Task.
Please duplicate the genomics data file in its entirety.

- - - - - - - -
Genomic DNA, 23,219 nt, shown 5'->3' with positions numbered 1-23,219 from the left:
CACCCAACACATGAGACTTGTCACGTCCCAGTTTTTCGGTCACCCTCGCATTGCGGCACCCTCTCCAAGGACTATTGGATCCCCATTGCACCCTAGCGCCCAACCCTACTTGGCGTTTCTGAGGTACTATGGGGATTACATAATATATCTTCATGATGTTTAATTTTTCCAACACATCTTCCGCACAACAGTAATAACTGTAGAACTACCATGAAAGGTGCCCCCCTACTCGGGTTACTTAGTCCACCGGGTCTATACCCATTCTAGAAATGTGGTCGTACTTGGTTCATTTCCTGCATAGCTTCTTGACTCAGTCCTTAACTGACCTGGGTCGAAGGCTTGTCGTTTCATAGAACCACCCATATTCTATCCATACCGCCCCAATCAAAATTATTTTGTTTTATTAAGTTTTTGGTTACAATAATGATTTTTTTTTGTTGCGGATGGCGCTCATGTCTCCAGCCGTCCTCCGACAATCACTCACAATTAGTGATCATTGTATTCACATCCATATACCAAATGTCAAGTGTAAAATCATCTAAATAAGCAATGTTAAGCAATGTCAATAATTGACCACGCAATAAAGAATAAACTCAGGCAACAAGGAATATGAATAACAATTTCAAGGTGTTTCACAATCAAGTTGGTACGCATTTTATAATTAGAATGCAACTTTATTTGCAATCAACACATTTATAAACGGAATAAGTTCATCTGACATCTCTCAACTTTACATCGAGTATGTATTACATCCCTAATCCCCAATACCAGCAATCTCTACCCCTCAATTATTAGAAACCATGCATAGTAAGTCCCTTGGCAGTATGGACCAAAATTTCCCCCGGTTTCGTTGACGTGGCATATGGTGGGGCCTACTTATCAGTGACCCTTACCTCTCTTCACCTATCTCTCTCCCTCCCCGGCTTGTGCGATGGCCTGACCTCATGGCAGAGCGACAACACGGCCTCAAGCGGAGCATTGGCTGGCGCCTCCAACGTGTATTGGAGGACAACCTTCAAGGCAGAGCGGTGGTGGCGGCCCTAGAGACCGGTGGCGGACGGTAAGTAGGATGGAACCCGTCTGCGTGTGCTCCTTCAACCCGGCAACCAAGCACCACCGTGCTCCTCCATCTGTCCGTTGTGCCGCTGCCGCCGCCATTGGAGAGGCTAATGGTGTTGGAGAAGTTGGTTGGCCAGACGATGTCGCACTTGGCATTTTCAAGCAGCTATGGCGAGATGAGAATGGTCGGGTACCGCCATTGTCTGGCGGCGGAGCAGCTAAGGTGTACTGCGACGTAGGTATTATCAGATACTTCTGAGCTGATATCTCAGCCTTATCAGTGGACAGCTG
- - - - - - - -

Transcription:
Genomic DNA, 23,219 nt, shown 5'->3' with positions numbered 1-23,219 from the left:
CACCCAACACATGAGACTTGTCACGTCCCAGTTTTTCGGTCACCCTCGCATTGCGGCACCCTCTCCAAGGACTATTGGATCCCCATTGCACCCTAGCGCCCAACCCTACTTGGCGTTTCTGAGGTACTATGGGGATTACATAATATATCTTCATGATGTTTAATTTTTCCAACACATCTTCCGCACAACAGTAATAACTGTAGAACTACCATGAAAGGTGCCCCCCTACTCGGGTTACTTAGTCCACCGGGTCTATACCCATTCTAGAAATGTGGTCGTACTTGGTTCATTTCCTGCATAGCTTCTTGACTCAGTCCTTAACTGACCTGGGTCGAAGGCTTGTCGTTTCATAGAACCACCCATATTCTATCCATACCGCCCCAATCAAAATTATTTTGTTTTATTAAGTTTTTGGTTACAATAATGATTTTTTTTTGTTGCGGATGGCGCTCATGTCTCCAGCCGTCCTCCGACAATCACTCACAATTAGTGATCATTGTATTCACATCCATATACCAAATGTCAAGTGTAAAATCATCTAAATAAGCAATGTTAAGCAATGTCAATAATTGACCACGCAATAAAGAATAAACTCAGGCAACAAGGAATATGAATAACAATTTCAAGGTGTTTCACAATCAAGTTGGTACGCATTTTATAATTAGAATGCAACTTTATTTGCAATCAACACATTTATAAACGGAATAAGTTCATCTGACATCTCTCAACTTTACATCGAGTATGTATTACATCCCTAATCCCCAATACCAGCAATCTCTACCCCTCAATTATTAGAAACCATGCATAGTAAGTCCCTTGGCAGTATGGACCAAAATTTCCCCCGGTTTCGTTGACGTGGCATATGGTGGGGCCTACTTATCAGTGACCCTTACCTCTCTTCACCTATCTCTCTCCCTCCCCGGCTTGTGCGATGGCCTGACCTCATGGCAGAGCGACAACACGGCCTCAAGCGGAGCATTGGCTGGCGCCTCCAACGTGTATTGGAGGACAACCTTCAAGGCAGAGCGGTGGTGGCGGCCCTAGAGACCGGTGGCGGACGGTAAGTAGGATGGAACCCGTCTGCGTGTGCTCCTTCAACCCGGCAACCAAGCACCACCGTGCTCCTCCATCTGTCCGTTGTGCCGCTGCCGCCGCCATTGGAGAGGCTAATGGTGTTGGAGAAGTTGGTTGGCCAGACGATGTCGCACTTGGCATTTTCAAGCAGCTATGGCGAGATGAGAATGGTCGGGTACCGCCATTGTCTGGCGGCGGAGCAGCTAAGGTGTACTGCGACGTAGGTATTATCAGATACTTCTGAGCTGATATCTCAGCCTTATCAGTGGACAGCTG